A federal judge has sided with a Christian activist who was banned from the University of Wyoming campus for calling a transgender student “male.”
The transgender student was a biological male.
Last week, the U.S. District Court in Wyoming sided with Todd Schmidt and issued a preliminary injunction stopping the university from banning him while the trial proceeds.
Schmidt is an elder at Laramie Faith Community Church and frequently has a table on campus to speak to students.
The Epoch Times reports, “On Dec. 2 2022, Mr. Schmidt set up a table in the UW student union with a sign that read, ‘God created male and female and Artemis Langford is a male.’ Mr. Langford is a transgender student who joined the Kappa Kappa Gamma sorority earlier that year, prompting members to sue the national Greek organization for admitting a biological male into the all-female group.”
When a school official asked Schmidt to remove the student’s name from the sign, he refused. He later compiled when the official threatened to call the police to have him arrested for trespassing.
“I’m just trying to tell the truth and bring people to God. That’s all there is. There are not any more genders than that. Biology teaches everybody about that,” Schmidt said, according to a report from the student newspaper Branding Iron, where Langford is a reporter.
The university imposed a one-year sanction on Schmidt, banning him from reserving a table in the student union.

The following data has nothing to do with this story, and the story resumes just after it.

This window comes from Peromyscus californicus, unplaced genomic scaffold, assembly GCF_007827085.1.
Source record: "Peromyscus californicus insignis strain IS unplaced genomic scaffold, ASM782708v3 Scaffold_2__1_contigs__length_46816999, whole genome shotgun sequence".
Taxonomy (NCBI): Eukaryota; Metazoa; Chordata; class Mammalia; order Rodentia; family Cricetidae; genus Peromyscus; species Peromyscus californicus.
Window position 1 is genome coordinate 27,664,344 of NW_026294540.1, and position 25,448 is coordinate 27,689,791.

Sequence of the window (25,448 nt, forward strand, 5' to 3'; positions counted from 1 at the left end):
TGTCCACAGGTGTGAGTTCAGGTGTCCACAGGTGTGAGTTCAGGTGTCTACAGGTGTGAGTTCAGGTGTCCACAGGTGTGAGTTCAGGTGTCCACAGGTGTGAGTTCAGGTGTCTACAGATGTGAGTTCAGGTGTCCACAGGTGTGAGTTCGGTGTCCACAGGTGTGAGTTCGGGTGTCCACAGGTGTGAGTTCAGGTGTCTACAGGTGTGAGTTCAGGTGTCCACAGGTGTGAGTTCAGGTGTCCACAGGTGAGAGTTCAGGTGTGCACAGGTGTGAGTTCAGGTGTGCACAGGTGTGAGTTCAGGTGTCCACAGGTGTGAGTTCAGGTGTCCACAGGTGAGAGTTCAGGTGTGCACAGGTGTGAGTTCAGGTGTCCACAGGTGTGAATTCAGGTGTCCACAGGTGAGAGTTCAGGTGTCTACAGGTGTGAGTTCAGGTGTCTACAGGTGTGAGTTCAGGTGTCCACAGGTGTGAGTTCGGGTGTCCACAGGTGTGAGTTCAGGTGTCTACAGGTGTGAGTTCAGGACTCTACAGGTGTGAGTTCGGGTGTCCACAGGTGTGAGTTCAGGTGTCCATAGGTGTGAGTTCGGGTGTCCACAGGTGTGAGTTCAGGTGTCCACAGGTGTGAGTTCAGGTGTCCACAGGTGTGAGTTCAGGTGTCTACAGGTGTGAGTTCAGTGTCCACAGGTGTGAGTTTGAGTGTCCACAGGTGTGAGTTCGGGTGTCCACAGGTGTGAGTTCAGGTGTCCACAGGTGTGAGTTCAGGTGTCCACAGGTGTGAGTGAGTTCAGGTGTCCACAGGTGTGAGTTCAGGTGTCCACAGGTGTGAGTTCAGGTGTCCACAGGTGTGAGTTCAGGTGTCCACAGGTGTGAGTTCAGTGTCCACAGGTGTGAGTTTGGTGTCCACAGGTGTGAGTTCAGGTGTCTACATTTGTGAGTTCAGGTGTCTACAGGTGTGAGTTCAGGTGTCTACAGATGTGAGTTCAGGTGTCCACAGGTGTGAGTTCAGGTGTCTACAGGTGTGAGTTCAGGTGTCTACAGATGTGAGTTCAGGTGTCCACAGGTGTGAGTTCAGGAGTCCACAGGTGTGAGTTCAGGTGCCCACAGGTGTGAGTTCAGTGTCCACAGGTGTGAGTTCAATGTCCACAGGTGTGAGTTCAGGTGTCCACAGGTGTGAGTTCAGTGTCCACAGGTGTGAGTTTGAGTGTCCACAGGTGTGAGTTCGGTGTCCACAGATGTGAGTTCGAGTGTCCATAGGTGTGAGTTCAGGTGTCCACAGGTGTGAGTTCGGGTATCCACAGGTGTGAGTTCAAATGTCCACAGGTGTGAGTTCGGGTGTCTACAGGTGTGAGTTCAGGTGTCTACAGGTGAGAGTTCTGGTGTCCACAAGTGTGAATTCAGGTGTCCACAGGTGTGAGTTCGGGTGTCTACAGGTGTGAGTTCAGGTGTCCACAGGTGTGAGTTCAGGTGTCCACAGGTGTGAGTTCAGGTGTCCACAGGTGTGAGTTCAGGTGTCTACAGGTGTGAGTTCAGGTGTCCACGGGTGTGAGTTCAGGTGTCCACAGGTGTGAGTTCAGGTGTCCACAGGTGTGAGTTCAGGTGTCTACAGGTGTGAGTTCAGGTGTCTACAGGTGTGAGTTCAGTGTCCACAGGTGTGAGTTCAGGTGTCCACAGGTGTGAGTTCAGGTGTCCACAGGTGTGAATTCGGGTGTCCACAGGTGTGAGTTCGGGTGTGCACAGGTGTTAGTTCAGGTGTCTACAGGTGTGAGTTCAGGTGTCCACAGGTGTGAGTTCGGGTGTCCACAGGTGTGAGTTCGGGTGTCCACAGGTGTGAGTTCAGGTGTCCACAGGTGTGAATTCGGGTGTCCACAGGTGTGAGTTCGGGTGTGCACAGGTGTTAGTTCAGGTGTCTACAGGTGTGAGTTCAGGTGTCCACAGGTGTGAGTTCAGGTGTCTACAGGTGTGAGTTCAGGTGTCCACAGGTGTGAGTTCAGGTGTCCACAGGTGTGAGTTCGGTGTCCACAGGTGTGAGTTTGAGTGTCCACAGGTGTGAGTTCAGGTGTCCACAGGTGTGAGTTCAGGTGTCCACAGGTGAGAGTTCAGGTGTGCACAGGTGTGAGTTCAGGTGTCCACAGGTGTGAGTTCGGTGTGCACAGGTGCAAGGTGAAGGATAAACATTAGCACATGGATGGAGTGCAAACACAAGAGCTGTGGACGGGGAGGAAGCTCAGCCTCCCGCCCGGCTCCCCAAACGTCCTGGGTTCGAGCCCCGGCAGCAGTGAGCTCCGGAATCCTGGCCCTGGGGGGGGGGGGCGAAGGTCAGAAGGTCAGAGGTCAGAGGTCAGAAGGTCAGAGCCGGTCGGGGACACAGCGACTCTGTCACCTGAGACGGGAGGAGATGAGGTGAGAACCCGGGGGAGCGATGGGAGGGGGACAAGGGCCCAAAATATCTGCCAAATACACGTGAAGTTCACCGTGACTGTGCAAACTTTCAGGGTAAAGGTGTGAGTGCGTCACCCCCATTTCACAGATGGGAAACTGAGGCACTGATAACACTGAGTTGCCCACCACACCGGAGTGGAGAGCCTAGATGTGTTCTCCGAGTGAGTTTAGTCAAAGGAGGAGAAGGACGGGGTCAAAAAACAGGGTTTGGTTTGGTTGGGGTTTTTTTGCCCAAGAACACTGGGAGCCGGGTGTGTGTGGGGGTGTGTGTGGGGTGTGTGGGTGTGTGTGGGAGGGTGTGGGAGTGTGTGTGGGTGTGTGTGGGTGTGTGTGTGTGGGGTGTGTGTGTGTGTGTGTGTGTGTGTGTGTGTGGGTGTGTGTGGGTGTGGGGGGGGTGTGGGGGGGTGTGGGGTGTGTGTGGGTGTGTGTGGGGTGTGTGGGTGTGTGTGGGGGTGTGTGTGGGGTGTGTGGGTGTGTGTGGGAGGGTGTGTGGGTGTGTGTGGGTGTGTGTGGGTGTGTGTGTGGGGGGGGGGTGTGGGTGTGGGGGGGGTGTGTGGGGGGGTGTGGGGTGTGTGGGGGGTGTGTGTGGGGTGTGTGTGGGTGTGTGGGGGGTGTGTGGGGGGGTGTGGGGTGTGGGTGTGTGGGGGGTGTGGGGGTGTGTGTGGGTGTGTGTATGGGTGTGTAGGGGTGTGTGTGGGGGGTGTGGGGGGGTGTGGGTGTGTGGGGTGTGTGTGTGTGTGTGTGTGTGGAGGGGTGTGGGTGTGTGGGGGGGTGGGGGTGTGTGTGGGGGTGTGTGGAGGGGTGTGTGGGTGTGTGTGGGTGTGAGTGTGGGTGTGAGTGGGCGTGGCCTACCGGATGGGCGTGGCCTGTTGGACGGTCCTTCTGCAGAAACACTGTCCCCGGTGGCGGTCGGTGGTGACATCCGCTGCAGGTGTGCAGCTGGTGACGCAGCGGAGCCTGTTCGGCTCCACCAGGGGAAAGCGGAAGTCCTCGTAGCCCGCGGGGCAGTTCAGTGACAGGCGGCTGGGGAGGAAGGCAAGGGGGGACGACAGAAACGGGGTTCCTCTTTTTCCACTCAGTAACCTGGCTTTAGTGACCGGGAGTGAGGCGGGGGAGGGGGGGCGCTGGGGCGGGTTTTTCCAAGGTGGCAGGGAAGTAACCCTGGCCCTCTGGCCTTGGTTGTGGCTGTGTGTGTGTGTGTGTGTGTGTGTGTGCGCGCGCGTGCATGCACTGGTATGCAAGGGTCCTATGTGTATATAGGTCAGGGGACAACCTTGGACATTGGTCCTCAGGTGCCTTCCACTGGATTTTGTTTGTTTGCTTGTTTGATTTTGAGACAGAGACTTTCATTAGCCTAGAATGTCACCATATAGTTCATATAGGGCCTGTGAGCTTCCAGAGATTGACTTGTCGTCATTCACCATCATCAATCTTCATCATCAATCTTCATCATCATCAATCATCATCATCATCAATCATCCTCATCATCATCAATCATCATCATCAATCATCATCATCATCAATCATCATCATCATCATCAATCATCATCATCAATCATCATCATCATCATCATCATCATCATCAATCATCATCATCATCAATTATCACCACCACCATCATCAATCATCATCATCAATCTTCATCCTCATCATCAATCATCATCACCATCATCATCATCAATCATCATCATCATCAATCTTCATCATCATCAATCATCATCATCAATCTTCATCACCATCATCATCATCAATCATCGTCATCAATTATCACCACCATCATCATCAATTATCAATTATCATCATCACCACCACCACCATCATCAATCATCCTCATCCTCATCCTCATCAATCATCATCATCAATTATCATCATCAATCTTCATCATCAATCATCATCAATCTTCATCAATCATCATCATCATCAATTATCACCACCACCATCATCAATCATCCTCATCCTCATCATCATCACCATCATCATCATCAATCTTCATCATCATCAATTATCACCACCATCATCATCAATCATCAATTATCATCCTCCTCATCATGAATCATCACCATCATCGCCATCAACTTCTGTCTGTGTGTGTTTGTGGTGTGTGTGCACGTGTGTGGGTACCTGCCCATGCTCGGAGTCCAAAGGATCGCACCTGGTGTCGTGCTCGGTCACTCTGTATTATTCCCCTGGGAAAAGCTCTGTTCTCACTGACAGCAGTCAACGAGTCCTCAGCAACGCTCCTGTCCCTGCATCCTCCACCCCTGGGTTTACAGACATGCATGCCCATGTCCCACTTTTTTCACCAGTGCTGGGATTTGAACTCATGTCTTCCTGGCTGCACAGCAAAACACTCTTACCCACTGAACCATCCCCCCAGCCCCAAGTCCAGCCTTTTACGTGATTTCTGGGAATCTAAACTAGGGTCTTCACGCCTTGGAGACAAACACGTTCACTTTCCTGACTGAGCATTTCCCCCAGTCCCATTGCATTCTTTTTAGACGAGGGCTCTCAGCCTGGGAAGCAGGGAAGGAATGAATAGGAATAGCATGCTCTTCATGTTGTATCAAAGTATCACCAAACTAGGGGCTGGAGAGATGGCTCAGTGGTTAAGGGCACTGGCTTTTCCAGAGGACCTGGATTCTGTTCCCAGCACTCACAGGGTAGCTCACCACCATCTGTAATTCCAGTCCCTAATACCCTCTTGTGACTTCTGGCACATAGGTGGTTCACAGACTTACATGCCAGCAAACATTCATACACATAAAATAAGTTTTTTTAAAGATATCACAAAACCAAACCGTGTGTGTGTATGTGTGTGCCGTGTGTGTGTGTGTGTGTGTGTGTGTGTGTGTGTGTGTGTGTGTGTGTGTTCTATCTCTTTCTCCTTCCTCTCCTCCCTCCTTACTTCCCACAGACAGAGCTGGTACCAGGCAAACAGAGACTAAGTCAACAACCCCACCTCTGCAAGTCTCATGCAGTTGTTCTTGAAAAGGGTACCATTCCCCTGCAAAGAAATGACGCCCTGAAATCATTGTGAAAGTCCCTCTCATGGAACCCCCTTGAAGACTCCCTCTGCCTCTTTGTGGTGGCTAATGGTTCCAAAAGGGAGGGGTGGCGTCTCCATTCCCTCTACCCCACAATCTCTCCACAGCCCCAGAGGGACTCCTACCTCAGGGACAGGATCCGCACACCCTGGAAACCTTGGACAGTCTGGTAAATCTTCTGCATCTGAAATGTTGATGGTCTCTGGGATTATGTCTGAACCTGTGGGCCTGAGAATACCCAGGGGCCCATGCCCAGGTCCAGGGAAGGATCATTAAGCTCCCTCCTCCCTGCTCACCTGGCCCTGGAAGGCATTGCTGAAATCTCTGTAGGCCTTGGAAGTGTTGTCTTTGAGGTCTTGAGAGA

School officials sent out a campus-wide email saying the activist “violated the university policy prohibiting discrimination and harassment,” noting that “a line was crossed when a student was harassed by name.”
In his lawsuit, Schmidt argued that the school is violating his First Amendment right.
U.S. Senior District Judge Nancy Freudenthal agreed that Schmidt had a right to name the student.
“Schmidt’s speech was expressive, with the intent to convey a particular message,” the judge wrote, according to the Epoch Times report. “Schmidt mentions Artemis Langford by name, but that is unavoidable, as the debate revolves around the propriety of a particular biological male participating in an activity—joining a sorority—traditionally reserved for biological females.”
The judge wrote that the sign was not “harassment” or “discrimination” but “debate about gender identity, a matter of public importance.”
“Schmidt does not misgender Langford to denigrate her, but to debate a public issue,” she ruled.
“This is particularly true on college campuses because they are the ‘marketplace of ideas.’ While elementary and public schools prioritize the inculcation of social values, universities seek to encourage inquiry and the challenging of a priori assumptions,” Judge Freudenthal added. “Therefore, this Court finds that Schmidt’s speech is protected free expression and not harassment or discriminatory conduct.”
The university has said that it will comply with the judge’s order.